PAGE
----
Synthesis and characterization of Mo-B based protective coatings

Achenbach, Jan-Ole; Schneider, Jochen M. (Thesis advisor); Mayrhofer, Paul H. (Thesis advisor)

Aachen (2020)
Book, Dissertation / PhD Thesis

In: Materials Chemistry dissertation 33 (2020)
Page(s)/Article-Nr.: 1 Online-Ressource (XV, 80 Seiten) : Illustrationen, Diagramme

Dissertation, Rheinisch-Westfälische Technische Hochschule Aachen, 2020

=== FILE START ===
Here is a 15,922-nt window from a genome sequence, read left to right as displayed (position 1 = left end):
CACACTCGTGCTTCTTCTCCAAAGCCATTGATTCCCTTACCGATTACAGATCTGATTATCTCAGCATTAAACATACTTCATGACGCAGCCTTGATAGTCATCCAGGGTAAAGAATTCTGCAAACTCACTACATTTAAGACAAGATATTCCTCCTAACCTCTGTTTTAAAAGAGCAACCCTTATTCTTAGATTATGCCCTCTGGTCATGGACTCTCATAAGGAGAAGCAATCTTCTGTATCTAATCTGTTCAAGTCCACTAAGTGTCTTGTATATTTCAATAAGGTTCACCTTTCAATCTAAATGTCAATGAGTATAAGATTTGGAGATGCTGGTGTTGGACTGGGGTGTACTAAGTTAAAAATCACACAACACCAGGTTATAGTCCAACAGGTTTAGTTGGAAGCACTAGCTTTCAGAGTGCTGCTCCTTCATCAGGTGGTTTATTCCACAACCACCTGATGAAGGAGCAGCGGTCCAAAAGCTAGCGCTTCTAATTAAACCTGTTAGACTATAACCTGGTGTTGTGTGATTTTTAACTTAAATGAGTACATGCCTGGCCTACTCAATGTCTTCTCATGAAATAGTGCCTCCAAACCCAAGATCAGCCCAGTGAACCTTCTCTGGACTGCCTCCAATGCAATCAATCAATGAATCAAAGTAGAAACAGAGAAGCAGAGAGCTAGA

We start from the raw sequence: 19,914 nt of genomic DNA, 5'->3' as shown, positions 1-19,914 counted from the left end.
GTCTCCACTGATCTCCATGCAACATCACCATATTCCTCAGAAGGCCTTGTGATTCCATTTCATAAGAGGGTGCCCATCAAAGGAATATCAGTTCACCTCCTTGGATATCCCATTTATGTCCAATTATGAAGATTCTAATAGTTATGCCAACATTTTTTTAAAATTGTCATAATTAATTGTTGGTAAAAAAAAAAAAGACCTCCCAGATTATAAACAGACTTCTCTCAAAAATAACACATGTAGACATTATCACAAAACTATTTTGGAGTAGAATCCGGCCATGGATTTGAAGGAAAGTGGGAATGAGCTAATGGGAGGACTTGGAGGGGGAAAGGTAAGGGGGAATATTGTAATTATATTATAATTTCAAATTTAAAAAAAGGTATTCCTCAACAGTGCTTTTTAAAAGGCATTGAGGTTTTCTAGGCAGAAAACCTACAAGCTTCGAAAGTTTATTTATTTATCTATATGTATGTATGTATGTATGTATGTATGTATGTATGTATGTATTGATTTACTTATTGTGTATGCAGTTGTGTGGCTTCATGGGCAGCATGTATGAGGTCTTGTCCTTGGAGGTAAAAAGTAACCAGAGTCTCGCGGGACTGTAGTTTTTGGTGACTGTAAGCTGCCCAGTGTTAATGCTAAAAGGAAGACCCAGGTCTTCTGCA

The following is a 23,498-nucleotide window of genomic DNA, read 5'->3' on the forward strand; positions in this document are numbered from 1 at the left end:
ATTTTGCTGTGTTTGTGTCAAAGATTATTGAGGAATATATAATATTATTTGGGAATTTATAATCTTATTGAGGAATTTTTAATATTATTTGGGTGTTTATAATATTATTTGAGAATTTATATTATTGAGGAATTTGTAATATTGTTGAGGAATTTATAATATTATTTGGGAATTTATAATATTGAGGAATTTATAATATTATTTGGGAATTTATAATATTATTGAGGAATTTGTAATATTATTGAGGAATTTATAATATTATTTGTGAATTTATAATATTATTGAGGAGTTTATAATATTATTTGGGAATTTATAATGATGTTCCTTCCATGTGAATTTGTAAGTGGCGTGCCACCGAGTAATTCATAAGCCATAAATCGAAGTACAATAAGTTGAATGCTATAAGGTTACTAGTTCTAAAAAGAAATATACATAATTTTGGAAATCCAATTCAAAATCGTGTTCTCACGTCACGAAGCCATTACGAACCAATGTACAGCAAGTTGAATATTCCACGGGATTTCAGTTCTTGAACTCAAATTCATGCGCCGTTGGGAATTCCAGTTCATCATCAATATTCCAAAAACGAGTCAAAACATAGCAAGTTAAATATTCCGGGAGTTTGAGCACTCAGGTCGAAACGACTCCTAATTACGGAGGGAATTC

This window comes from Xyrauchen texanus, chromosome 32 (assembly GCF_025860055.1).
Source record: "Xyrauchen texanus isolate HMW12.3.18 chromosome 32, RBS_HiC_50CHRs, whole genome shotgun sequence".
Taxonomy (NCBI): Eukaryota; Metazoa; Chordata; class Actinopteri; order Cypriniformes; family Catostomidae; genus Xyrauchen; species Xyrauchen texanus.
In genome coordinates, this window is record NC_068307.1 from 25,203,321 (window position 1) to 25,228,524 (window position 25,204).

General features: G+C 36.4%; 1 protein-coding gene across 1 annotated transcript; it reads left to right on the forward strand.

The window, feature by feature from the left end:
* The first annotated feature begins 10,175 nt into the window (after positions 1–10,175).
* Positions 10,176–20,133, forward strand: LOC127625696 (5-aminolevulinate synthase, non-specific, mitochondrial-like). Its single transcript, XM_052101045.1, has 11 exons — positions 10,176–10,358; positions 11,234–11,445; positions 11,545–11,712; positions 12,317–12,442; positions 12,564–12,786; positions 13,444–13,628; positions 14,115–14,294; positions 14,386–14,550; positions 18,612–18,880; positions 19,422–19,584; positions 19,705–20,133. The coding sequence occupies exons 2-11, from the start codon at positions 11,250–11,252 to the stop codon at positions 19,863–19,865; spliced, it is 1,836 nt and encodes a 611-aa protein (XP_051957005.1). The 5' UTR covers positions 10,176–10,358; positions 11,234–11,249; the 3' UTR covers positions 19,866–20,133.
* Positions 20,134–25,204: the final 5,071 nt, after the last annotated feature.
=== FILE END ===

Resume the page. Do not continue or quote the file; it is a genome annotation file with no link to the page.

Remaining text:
In the first part of this thesis, the angle-resolved composition evolution of Mo-B-C thin films deposited from a Mo2BC compound target is investigated experimentally and theoretically. Depositions were carried out by direct current magnetron sputtering (DCMS) in a pressure range from 0.09 to 0.98 Pa in Ar and Kr. The substrates were placed at specific angles α with respect to the target normal from 0 to ± 67.5°. A model based on TRIDYN and SIMTRA was used to calculate the influence of the sputtering gas on the angular distribution function of the sputtered species at the target, their transport through the gas phase and film composition. Experimental pressure and sputtering gas dependent thin film chemical composition data were in good agreement with simulated angle-resolved film composition data. In Ar, the pressure-induced film composition variations at a particular α were within the error of the EDX measurements. Contrary, an order of magnitude increase in Kr pressure resulted in an increase of the Mo concentration measured at α = 0° from 36 to 43 at. %. It is shown that the mass ratio between sputtering gas and sputtered species defines the scattering angle within the collision cascades in the target, as well as for the collisions in the gas phase, which in turn define the angle- and pressure-dependent film compositions. In the second part, the low temperature oxidation behavior of crystalline Mo2BC thin films was systematically investigated. Mo2BC exhibits a unique combination of high stiffness and moderate ductility, enabling the application as protective and wear resistant coating. As the low temperature oxidation behavior of Mo2BC coatings is unexplored, direct current magnetron sputtered Mo2BC coatings were oxidized at temperatures ranging from 500 to 100°C for up to 28 days. Time-of-Flight elastic recoil detection analysis reveals that the onset of oxidation takes place at approximately 300°C as a significant increase in the O content was observed. Crystalline oxide scales containing orthorhombic MoO3 were identified after oxidation for 15 min at 500°C and 10 days at 200°C. Isothermal oxidation at 200 and 100°C exhibit oxide scale thicknesses of 401 nm ± 33 nm and 22 nm ± 10 nm after 14 days. Oxidation for 28 days at 100 °C exhibits an oxide scale thickness of 13 nm ± 3 nm which is comparable to the aforementioned oxide scale thickness after oxidation for 14 days at 100°C. Based on the combination of mechanical properties and the here reported low temperature oxidation behavior Mo2BC coatings qualify for application in solid wood machining and low temperature forming processes at temperatures close to 100°C or below. In the third and last part of this thesis, the first thin film synthesis of MoAlB coatings is communicated. MoAlB was reported to be the only oxidation resistant transition metal boride as it forms a dense, adherent alumina scale. While, based on X-ray diffraction investigations, the formation of phase pure orthorhombic MoAlB coatings was observed, energy dispersive X-ray spectroscopy carried out in a scanning transmission electron microscope revealed the presence of Al-rich and O-rich regions within the MoAlB matrix. The oxidation kinetics of coatings and bulk was comparable as the scale thickness formed on the MoAlB coating after oxidation at 1200°C for 30 minutes was similar to the one extrapolated for bulk MoAlB. Furthermore, the oxidation kinetics of MoAlB coatings was significantly lower as the one reported for bulk Ti2AlC. Finally, the elastic properties measured for the as deposited coatings were consistent with ab initio predictions.